So you have completed your business plan, determined how much money you need, practiced your presentation, and are now ready to approach angel investors to raise the capital needed to launch your business. But, you don’t know any.

You have heard about the angel organizations in the area. You have read about the venture capital firms as well. Where do you start looking? Here are some tips to finding angel investors:

  • First decide what you want from an investor with respect to industry experience, management experience and scope of influence. Your first investors are going to be your business partners and are people who can help you get your company started with their contacts and advice. When you have a good understanding of the kind of help you need from your investors, you will be able to easily qualify them. Not every investor you meet is one that you need on your team.


  • Right now, you probably know more investors than you think you do. Establish a list of people that you know that you think could be an investor in your company. They should be accredited investors if at all possible. Think through all your business associates, friendships and family members, identifying those that could be investors, or those who might be able to introduce you to investors. This approach is often described as a “friends and family” round of investors. The reason it make sense is that you are dealing with people who know you and trust you, and therefore are more likely to agree to become an investor in your company. Of course, the downside of this approach is that you your friends and family may lose their money if your business is not successful.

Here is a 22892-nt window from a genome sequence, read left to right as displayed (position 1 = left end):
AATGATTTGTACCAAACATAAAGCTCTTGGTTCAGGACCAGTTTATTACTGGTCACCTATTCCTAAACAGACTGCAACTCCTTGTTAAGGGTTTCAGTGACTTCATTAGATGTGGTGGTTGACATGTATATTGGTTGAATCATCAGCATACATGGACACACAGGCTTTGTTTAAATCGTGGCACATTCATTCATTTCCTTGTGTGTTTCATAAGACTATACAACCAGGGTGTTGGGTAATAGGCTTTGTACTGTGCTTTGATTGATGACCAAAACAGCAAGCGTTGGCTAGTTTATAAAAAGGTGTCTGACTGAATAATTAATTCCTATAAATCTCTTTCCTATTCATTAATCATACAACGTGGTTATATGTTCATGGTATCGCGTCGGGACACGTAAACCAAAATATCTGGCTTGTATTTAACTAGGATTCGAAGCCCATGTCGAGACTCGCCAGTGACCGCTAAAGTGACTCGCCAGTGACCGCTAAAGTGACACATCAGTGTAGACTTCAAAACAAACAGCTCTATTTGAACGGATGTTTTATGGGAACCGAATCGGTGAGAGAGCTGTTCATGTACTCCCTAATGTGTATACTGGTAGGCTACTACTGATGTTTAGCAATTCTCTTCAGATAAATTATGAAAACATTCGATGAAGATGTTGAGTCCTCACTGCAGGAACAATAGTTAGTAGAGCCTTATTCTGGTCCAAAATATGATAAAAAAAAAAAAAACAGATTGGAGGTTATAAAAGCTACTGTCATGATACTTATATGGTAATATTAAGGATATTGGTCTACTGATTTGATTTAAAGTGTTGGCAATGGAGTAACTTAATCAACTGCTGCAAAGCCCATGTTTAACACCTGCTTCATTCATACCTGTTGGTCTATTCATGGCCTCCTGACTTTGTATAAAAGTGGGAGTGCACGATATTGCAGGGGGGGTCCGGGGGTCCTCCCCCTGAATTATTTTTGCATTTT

• The sophisticated angels are territorial and many of them roam in packs. Go to the Angel Capital Association Web site ( to find the names and contact information for the angel investor organizations in your area. Many also roam alone or in small private groups. They are hard to find. You need to make a habit of doing a lot of business networking. The more business people that you meet at networking events the better your chances of finding angel investors. Let people know you are raising angel money to maximize your chances of getting a referral to them.

There is no silver bullet approach to this. Finding angel investors takes a lot of hard work and months to accomplish. You will need to attend a lot of events, meet a lot of people, shake a lot of hands and give your elevator pitch hundreds of times to find just a handful of people that are willing to invest in your company.

Bill Warner is the Managing Partner of Paladin and Associates, a business consulting firm in the Research Triangle Park area of central North Carolina, and is the Chairman of the Triangle Accredited Capital Forum, an angel investor network with over 100 members throughout the southeast.

Editor’s note: Bill Warner of Paladin and Associates writes The Angel Connection weekly for WRAL Local Tech Wire.